Hematoxylin Counterstain To Simplify Whole Slide Scanning Of Immunofluorescence Stains
Whole slide scanning of immunofluorescence (IF) stained slides is a well-recognized need, because fluorescence signal fading makes slides non-archivable. Technically scanning of IF has remained difficult, because tissue finding and autofocus operations are slow and prone to errors under epifluorescence illumination.
To simplify and to make IF scans more reliable, we started to look for counterstains that are compatible with IF and that can be scanned under brightfield illumination first.
Of the many alternative counterstains tested, light hematoxylin (H) proved the best counterstain for IF (with or without DAPI). Hematoxylin staining allowed the scanner (OIT Turboscanner) to perform rapid and accurate tissue finding and to define autofocus points, yet it did not increase background autofluorescence or decrease true fluorescence signal during subsequent scanning of IF under epifluorescence illumination. By using Cy2 (green) and Cy3 (orange) as secondary antibody fluorochromes (Jackson Immunotech), we were able to use standard xylene-based DPX mounting medium without observing significant fluorescence signal fading.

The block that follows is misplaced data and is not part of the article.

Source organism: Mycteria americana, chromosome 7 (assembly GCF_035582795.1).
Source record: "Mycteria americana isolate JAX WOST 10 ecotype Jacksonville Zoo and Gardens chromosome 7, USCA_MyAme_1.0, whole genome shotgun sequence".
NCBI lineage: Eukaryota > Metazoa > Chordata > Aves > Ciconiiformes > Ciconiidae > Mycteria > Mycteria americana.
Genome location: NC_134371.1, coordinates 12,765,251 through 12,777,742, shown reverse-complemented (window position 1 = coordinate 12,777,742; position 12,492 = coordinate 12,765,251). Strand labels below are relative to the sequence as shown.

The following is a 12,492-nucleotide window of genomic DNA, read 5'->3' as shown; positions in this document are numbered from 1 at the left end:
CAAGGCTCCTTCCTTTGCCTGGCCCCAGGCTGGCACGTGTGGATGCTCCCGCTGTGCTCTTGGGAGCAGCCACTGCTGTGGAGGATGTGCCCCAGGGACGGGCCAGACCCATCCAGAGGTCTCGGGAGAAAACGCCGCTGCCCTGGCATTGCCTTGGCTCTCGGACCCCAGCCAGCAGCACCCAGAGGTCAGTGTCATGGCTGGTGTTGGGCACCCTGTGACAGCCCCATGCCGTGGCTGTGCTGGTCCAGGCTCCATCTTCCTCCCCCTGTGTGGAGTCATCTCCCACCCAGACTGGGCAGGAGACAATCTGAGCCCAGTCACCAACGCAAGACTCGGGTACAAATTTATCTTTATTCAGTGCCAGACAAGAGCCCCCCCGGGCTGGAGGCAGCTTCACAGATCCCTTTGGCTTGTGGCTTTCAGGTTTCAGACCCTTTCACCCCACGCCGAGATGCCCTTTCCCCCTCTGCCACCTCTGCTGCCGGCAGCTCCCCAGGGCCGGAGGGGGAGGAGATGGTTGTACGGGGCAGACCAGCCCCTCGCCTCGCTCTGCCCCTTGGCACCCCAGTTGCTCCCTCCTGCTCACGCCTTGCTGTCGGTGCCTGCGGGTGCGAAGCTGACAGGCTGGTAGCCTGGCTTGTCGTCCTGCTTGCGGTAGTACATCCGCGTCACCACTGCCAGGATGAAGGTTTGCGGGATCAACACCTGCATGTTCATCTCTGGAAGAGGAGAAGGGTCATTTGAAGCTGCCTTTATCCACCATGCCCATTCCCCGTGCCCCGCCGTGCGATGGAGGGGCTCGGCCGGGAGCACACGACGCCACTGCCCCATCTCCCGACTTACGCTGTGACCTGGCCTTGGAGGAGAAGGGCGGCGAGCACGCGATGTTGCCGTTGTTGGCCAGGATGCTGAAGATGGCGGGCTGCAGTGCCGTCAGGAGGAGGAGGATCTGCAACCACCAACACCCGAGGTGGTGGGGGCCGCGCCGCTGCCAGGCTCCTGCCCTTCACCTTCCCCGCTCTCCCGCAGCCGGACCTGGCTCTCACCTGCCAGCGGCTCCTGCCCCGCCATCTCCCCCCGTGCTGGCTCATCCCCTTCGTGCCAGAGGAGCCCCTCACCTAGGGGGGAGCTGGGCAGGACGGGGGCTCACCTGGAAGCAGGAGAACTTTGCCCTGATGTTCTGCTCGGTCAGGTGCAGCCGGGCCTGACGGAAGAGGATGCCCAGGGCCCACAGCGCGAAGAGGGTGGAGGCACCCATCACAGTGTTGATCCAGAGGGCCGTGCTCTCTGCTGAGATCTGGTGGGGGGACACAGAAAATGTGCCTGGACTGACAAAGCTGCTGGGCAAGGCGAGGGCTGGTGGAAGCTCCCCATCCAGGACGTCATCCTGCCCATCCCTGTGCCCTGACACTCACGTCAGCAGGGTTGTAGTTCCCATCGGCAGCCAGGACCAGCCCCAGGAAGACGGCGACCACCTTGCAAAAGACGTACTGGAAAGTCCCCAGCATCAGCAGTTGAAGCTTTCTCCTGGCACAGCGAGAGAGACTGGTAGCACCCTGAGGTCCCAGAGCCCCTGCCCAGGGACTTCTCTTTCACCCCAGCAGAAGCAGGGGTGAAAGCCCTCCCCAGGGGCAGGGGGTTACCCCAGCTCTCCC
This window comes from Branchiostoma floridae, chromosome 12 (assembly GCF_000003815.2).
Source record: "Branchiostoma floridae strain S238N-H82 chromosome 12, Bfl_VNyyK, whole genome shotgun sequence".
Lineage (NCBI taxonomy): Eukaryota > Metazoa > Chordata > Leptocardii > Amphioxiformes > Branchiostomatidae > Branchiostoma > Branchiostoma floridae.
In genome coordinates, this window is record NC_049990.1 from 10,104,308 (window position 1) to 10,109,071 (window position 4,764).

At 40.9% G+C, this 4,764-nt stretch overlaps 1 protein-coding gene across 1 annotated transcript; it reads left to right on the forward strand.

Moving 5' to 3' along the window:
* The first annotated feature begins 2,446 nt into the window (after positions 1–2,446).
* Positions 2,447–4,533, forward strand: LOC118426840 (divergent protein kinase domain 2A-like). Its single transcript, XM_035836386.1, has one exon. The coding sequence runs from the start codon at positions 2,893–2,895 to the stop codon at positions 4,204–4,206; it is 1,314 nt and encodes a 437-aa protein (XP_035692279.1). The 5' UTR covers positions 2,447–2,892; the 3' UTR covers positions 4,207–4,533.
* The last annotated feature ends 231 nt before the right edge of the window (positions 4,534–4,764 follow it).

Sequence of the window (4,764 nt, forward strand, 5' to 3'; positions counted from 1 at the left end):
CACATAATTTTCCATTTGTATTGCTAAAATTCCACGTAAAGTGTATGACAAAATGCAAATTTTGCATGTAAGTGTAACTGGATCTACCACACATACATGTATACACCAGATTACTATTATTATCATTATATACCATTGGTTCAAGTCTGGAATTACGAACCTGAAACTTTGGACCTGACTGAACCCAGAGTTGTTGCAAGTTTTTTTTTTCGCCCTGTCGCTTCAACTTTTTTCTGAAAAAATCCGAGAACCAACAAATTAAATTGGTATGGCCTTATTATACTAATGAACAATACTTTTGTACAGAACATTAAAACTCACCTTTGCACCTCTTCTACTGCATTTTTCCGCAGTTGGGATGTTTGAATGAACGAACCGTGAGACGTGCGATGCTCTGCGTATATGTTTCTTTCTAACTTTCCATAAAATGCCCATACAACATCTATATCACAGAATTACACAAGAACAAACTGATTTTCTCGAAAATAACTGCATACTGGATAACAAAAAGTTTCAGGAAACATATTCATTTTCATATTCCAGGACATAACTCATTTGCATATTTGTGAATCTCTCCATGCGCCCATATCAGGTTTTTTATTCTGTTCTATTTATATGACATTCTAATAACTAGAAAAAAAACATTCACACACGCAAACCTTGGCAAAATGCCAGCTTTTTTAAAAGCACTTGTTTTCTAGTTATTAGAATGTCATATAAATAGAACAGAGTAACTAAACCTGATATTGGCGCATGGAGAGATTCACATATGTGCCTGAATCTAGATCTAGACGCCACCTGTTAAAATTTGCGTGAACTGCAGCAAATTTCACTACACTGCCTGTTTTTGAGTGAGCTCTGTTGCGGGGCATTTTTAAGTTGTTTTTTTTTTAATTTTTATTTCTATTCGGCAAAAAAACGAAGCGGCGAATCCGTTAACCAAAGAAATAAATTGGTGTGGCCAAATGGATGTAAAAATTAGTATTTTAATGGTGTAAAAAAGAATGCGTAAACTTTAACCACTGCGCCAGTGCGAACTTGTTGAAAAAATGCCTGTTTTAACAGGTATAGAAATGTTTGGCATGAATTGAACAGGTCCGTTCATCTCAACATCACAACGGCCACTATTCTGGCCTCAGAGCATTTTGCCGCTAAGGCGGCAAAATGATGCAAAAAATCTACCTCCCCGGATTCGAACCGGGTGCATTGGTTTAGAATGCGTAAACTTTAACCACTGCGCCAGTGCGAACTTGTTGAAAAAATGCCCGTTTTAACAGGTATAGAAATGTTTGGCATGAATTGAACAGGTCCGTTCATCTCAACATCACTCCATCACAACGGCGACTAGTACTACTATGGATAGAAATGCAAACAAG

As a result, IF scans of H counterstained slides could not be distinguished from those stained without hematoxylin counterstaining. As a bonus, the two scans (IF and H) could be viewed on the viewer screen side-by-side, or by gradually blending the two layers with each other. Both viewing modes were found useful in diagnostic dermatopathology when analyzing e.g. blistering skin lesions. A brightfield-IF scanning combination was also found useful in double immunostains, where cellular co-localization makes use of two precipitating (chromogenic) markers unreliable. The peroxidase IHC-hematoxylin-IF stain was exemplified with Ki-67 and pan-cytokeratin in breast cancer samples. The brightfield WSI of Ki-67 with H counterstain is an easily evaluable chromogenic DAB stain, but the image analysis software (ImmunoRatio2, embedded in the WSI viewer) utilizes the hidden pan-cytokeratin IF to create a cancer mask to exclude counting of non-epithelial stromal and lymphoid cells in the Ki-67 labeling index counting. Together these results demonstrate that a minor modification in the staining protocol (using hematoxylin instead of or in parallel to DAPI as counterstain) provides a significant help for whole slide scanning of immunofluorescence stains. Some scanners may need to be re-programmed to allow scanning of brightfield and epifluorescence automatically in sequence.
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